A major household IT outsourcer had a vulnerable configuration that could have allowed attackers to access co-location client systems.
The vulnerability was present in its service management tools and was discovered in recent penetration tests.
BAE Systems Detica strategy group director David Owen could not reveal the name of the affected organisation but said the vulnerability was common to several mainstream outsource providers.
"We found that customers could bust into other clients," he said. "The problem for customers is when they move from pure dedicated hosting to [colocation] and there is poor separation between clients."
The discovery was just one of many similar vulnerabilities found in cloud environments. Flaws could also be introduced by insecure users, as a team at the Center for Advanced Security Research Darmstadt discovered when they accessed critical data including passwords and cryptographic keys over Amazon Web Services.
Owen said providers faced a challenge in that they needed to mitigate security risks from their own suppliers, including identifying which of those provided equipment from which attackers could access data in the cloud.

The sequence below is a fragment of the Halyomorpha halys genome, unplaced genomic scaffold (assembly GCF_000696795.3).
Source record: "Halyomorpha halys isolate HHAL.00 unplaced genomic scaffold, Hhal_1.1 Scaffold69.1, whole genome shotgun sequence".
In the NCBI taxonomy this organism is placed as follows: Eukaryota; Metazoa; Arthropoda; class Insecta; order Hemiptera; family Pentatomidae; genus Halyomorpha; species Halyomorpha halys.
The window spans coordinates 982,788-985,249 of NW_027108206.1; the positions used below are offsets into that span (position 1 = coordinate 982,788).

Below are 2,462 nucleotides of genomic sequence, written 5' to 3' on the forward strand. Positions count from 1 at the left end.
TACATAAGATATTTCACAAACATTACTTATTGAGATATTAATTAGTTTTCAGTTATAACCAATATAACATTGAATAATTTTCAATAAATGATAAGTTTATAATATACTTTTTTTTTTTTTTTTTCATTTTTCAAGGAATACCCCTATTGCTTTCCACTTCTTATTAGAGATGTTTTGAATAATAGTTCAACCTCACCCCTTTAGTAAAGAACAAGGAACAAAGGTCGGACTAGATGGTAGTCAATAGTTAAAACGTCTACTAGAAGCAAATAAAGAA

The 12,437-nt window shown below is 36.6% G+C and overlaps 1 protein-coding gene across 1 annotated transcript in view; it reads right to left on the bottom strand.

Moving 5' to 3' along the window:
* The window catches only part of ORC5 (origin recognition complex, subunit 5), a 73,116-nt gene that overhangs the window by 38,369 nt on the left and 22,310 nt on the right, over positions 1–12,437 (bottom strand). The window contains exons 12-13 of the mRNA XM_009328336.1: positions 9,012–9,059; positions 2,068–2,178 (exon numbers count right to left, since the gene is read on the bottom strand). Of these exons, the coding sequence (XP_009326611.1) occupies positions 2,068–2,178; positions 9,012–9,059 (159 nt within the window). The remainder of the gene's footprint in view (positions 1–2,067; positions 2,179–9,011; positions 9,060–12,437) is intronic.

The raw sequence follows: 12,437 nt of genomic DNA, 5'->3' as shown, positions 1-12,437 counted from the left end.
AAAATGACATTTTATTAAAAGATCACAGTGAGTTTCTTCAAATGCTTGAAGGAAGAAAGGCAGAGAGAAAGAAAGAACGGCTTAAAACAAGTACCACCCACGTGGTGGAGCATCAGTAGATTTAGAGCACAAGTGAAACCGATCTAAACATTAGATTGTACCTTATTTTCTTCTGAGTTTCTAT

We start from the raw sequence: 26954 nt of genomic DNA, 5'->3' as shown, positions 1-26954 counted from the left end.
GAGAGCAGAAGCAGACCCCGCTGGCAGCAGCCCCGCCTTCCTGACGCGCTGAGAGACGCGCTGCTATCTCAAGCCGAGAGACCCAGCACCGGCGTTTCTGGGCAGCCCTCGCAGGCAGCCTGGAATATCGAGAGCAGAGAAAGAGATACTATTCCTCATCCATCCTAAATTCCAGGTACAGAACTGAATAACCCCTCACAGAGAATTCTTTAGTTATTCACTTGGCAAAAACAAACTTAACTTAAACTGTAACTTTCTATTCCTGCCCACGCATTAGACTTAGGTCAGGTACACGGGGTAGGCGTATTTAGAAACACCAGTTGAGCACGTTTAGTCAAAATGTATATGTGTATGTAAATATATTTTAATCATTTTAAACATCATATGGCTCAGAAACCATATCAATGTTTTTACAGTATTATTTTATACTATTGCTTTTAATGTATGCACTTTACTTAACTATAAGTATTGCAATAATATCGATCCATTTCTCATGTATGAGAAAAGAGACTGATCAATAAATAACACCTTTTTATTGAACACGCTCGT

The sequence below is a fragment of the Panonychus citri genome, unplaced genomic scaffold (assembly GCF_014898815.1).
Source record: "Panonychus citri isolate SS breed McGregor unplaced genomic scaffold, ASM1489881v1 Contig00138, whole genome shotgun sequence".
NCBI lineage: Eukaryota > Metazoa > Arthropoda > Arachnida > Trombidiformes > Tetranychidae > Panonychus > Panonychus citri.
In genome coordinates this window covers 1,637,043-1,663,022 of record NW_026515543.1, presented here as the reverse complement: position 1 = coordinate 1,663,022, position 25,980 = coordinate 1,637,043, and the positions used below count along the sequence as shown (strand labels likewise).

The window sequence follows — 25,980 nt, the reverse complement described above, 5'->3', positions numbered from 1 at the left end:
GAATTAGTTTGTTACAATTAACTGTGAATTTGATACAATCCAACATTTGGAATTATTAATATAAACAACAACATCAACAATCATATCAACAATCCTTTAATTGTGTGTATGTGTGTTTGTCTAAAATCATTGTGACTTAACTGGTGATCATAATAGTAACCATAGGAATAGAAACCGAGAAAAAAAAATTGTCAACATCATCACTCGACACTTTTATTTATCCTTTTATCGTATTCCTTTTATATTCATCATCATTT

Vendors must consider what was acceptable to customers when planning their risk assessments. At present, most vendor assessments were simplistic black box tests that ignored client risk tolerance and the impact that a breach may have on them, Owen said.
"The model now is a black box. It's a question of controls design and execution of controls. Ownership of risk is with the client, not the provider."
"When you think of past data breaches, you remember the name of the customers, not the provider."
Last year Detica faced 339 "very sophisticated attacks" of its own directed against its networks. Some 92,000 less serious attempts were made, managing director Martin Sutherland told BBC radio. (mp3)
He said attackers sought data on valuable projects the defence contractor was engaged with.